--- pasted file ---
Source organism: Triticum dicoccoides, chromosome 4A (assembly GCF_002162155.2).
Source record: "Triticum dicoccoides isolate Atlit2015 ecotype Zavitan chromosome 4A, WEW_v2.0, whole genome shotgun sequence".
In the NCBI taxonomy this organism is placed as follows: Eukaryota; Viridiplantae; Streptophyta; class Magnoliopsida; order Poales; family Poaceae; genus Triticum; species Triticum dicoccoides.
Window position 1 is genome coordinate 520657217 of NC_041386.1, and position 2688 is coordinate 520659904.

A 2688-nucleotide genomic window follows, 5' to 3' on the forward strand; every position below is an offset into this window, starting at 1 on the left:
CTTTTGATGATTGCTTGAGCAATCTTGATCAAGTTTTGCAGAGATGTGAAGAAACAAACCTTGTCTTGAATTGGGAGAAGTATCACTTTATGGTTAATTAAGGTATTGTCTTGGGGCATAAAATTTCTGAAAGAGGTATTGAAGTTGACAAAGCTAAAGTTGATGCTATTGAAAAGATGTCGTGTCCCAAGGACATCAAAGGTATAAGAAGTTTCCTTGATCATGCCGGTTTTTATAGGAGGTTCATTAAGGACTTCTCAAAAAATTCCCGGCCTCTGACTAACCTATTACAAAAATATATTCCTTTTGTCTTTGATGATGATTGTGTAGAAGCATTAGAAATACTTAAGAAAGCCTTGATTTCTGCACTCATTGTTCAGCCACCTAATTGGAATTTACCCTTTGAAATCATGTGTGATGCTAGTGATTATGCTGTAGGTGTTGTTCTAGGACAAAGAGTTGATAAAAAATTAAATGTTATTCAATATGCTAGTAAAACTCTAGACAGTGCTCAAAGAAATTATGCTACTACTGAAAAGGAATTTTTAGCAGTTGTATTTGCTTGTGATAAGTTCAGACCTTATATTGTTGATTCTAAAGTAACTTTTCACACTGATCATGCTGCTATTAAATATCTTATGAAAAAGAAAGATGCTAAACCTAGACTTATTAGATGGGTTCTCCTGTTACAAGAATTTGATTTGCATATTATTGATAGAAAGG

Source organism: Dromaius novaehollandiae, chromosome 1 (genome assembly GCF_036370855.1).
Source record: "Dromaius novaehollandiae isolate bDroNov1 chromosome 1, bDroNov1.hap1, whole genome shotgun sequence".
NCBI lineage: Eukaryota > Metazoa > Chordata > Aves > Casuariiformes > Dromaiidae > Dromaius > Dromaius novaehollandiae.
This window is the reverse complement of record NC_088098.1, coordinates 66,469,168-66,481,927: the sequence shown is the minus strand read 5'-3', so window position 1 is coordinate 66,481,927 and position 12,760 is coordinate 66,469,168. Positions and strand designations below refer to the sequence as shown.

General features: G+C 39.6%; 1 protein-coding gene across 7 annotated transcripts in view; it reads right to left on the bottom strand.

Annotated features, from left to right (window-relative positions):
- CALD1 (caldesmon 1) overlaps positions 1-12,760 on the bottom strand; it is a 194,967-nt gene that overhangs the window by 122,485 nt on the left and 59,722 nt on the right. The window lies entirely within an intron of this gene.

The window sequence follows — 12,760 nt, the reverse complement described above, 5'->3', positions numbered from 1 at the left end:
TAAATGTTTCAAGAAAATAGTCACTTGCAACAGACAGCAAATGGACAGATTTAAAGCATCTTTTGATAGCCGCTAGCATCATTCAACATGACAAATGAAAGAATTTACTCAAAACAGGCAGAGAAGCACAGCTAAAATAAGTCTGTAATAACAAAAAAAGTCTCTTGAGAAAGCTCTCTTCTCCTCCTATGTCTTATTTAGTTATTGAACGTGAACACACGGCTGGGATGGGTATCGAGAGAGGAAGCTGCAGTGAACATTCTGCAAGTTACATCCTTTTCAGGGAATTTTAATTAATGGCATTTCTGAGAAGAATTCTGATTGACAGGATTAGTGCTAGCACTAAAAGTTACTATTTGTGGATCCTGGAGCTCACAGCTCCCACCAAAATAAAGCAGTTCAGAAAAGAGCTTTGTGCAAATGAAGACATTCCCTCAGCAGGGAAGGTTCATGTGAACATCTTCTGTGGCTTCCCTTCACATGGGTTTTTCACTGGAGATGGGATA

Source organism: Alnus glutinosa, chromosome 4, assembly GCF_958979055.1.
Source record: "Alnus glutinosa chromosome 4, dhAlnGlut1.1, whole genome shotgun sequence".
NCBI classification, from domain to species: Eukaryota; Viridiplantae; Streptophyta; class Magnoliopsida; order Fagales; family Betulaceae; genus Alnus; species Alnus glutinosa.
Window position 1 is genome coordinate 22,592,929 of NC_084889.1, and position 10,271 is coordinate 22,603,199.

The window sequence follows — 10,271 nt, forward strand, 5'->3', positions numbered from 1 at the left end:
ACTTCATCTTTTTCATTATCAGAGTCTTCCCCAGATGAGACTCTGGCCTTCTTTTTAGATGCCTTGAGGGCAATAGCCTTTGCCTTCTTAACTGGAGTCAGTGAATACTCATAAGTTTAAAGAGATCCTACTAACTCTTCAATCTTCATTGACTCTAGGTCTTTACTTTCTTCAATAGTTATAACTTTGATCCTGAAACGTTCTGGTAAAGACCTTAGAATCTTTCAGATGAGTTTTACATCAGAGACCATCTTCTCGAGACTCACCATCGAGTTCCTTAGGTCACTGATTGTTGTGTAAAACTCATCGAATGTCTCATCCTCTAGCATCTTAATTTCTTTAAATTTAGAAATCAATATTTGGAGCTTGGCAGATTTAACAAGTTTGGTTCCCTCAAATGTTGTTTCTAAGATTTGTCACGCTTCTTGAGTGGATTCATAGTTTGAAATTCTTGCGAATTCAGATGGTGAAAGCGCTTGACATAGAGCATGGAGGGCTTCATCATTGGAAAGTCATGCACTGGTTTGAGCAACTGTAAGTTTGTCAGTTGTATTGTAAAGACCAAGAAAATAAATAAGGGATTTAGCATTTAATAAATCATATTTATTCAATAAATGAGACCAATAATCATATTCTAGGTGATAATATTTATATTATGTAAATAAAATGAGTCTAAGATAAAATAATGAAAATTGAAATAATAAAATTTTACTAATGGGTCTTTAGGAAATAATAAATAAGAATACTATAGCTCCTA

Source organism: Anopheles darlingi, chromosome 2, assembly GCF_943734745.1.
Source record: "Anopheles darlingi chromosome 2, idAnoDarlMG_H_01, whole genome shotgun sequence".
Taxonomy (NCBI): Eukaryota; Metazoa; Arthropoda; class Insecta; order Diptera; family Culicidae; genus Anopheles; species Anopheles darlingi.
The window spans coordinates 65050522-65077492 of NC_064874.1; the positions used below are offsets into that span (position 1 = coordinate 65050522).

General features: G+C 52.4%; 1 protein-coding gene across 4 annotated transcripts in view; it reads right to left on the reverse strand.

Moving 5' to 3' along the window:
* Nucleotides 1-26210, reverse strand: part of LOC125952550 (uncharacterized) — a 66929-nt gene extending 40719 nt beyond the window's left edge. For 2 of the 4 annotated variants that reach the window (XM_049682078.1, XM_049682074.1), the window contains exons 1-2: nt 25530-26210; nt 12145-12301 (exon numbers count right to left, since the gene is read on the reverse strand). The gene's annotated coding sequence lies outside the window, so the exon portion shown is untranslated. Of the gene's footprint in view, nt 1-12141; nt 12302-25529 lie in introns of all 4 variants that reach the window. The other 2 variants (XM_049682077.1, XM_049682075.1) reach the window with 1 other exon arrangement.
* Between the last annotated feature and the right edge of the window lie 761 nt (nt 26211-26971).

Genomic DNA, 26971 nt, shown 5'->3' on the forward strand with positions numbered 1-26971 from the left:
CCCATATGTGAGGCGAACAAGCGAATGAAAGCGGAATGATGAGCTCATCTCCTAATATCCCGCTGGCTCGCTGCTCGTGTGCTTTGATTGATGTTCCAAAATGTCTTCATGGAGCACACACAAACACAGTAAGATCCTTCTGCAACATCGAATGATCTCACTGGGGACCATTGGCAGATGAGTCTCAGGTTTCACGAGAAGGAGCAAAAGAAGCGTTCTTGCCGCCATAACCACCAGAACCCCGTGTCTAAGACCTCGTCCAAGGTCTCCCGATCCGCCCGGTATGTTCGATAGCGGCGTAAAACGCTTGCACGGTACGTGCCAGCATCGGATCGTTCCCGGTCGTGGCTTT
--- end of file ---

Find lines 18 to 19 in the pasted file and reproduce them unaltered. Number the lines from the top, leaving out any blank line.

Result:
NCBI classification, from domain to species: Eukaryota; Viridiplantae; Streptophyta; class Magnoliopsida; order Fagales; family Betulaceae; genus Alnus; species Alnus glutinosa.
Window position 1 is genome coordinate 22,592,929 of NC_084889.1, and position 10,271 is coordinate 22,603,199.